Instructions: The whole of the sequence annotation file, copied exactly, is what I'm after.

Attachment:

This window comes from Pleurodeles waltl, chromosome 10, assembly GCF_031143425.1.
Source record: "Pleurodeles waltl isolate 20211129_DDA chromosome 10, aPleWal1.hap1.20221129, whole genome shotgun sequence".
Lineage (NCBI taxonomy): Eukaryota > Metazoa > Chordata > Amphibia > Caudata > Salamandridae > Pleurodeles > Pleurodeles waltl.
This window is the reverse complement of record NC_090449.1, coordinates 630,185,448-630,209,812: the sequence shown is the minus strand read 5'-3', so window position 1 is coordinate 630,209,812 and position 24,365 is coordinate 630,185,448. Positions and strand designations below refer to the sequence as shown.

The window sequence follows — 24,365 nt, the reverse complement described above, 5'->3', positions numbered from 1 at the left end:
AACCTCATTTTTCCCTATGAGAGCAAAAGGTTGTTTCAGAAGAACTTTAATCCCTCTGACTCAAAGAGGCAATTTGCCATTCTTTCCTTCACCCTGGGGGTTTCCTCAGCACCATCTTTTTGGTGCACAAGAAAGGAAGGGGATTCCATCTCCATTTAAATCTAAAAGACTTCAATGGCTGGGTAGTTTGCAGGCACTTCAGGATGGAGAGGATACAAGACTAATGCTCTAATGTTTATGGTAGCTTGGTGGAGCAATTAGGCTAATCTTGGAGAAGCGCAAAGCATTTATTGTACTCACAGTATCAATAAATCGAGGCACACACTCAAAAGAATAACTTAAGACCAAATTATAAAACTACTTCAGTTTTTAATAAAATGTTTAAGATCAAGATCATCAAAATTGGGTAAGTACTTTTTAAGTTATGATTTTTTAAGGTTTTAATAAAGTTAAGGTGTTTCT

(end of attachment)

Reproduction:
This window comes from Pleurodeles waltl, chromosome 10, assembly GCF_031143425.1.
Source record: "Pleurodeles waltl isolate 20211129_DDA chromosome 10, aPleWal1.hap1.20221129, whole genome shotgun sequence".
Lineage (NCBI taxonomy): Eukaryota > Metazoa > Chordata > Amphibia > Caudata > Salamandridae > Pleurodeles > Pleurodeles waltl.
This window is the reverse complement of record NC_090449.1, coordinates 630,185,448-630,209,812: the sequence shown is the minus strand read 5'-3', so window position 1 is coordinate 630,209,812 and position 24,365 is coordinate 630,185,448. Positions and strand designations below refer to the sequence as shown.

The window sequence follows — 24,365 nt, the reverse complement described above, 5'->3', positions numbered from 1 at the left end:
AACCTCATTTTTCCCTATGAGAGCAAAAGGTTGTTTCAGAAGAACTTTAATCCCTCTGACTCAAAGAGGCAATTTGCCATTCTTTCCTTCACCCTGGGGGTTTCCTCAGCACCATCTTTTTGGTGCACAAGAAAGGAAGGGGATTCCATCTCCATTTAAATCTAAAAGACTTCAATGGCTGGGTAGTTTGCAGGCACTTCAGGATGGAGAGGATACAAGACTAATGCTCTAATGTTTATGGTAGCTTGGTGGAGCAATTAGGCTAATCTTGGAGAAGCGCAAAGCATTTATTGTACTCACAGTATCAATAAATCGAGGCACACACTCAAAAGAATAACTTAAGACCAAATTATAAAACTACTTCAGTTTTTAATAAAATGTTTAAGATCAAGATCATCAAAATTGGGTAAGTACTTTTTAAGTTATGATTTTTTAAGGTTTTAATAAAGTTAAGGTGTTTCT